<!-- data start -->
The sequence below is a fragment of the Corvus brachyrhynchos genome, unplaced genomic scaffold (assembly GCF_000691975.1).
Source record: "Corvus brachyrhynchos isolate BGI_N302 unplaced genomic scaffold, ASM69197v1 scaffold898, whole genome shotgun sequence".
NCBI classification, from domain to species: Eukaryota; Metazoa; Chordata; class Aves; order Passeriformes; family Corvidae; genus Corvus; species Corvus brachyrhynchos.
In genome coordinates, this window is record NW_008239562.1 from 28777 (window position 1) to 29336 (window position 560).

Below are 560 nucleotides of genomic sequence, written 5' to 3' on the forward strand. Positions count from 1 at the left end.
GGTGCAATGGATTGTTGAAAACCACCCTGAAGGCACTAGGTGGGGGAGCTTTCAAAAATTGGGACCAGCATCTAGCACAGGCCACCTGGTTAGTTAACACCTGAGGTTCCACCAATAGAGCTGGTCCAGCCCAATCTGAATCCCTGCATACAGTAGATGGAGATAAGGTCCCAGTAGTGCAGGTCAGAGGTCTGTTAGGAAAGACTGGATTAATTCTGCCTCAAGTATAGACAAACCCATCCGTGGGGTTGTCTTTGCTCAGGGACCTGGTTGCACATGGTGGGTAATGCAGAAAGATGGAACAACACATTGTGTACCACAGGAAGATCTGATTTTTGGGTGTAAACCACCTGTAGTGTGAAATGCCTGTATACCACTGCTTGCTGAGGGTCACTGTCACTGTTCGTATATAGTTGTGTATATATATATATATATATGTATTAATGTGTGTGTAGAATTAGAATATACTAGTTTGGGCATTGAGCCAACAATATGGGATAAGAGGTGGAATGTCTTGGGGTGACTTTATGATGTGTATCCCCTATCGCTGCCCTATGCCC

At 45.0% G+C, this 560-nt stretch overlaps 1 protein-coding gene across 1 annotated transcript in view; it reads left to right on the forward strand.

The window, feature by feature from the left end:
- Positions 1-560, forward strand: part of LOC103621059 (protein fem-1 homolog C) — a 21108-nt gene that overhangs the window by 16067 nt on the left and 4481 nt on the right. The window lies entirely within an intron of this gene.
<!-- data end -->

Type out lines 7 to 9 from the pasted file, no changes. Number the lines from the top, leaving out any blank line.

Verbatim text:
At 45.0% G+C, this 560-nt stretch overlaps 1 protein-coding gene across 1 annotated transcript in view; it reads left to right on the forward strand.

The window, feature by feature from the left end:
- Positions 1-560, forward strand: part of LOC103621059 (protein fem-1 homolog C) — a 21108-nt gene that overhangs the window by 16067 nt on the left and 4481 nt on the right. The window lies entirely within an intron of this gene.